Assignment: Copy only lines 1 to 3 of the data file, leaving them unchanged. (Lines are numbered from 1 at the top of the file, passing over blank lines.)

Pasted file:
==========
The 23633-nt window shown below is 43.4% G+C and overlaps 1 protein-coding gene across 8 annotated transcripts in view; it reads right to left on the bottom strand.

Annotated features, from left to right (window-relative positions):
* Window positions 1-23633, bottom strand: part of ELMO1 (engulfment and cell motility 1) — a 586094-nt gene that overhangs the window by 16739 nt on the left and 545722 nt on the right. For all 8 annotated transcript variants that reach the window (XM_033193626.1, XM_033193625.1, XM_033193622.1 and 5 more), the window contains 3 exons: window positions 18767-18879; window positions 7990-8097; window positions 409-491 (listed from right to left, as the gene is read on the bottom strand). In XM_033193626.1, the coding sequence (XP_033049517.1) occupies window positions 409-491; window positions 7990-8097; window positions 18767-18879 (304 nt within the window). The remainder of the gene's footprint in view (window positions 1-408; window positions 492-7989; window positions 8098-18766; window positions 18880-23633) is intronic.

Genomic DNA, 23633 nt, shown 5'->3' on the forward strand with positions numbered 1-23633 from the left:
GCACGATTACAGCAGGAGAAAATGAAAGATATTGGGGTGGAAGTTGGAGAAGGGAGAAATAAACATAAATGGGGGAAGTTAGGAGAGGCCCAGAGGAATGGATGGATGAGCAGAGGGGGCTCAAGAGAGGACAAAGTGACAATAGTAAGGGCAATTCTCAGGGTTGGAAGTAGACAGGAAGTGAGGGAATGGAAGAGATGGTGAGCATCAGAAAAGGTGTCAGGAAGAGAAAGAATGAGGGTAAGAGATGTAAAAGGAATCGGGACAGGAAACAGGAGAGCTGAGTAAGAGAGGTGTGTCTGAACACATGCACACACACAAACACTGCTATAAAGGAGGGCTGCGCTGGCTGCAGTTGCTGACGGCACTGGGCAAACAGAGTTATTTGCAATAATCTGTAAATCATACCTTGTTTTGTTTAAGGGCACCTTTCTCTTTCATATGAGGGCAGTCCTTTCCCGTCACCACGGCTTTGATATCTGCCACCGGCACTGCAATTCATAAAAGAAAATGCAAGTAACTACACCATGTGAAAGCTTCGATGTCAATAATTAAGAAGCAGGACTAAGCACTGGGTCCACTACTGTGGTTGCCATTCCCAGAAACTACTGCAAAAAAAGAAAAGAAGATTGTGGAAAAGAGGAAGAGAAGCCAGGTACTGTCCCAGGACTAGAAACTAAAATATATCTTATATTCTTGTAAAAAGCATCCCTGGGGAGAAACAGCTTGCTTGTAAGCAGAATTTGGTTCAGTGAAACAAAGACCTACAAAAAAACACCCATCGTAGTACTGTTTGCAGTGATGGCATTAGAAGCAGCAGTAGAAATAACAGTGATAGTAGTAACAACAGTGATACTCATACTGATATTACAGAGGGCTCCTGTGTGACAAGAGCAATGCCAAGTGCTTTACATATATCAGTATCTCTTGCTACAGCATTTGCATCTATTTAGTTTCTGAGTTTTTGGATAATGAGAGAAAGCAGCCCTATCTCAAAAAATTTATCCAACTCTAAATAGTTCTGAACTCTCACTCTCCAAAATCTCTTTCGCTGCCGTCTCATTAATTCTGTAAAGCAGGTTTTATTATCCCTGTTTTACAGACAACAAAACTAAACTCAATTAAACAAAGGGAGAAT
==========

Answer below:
The 23633-nt window shown below is 43.4% G+C and overlaps 1 protein-coding gene across 8 annotated transcripts in view; it reads right to left on the bottom strand.

Annotated features, from left to right (window-relative positions):
* Window positions 1-23633, bottom strand: part of ELMO1 (engulfment and cell motility 1) — a 586094-nt gene that overhangs the window by 16739 nt on the left and 545722 nt on the right. For all 8 annotated transcript variants that reach the window (XM_033193626.1, XM_033193625.1, XM_033193622.1 and 5 more), the window contains 3 exons: window positions 18767-18879; window positions 7990-8097; window positions 409-491 (listed from right to left, as the gene is read on the bottom strand). In XM_033193626.1, the coding sequence (XP_033049517.1) occupies window positions 409-491; window positions 7990-8097; window positions 18767-18879 (304 nt within the window). The remainder of the gene's footprint in view (window positions 1-408; window positions 492-7989; window positions 8098-18766; window positions 18880-23633) is intronic.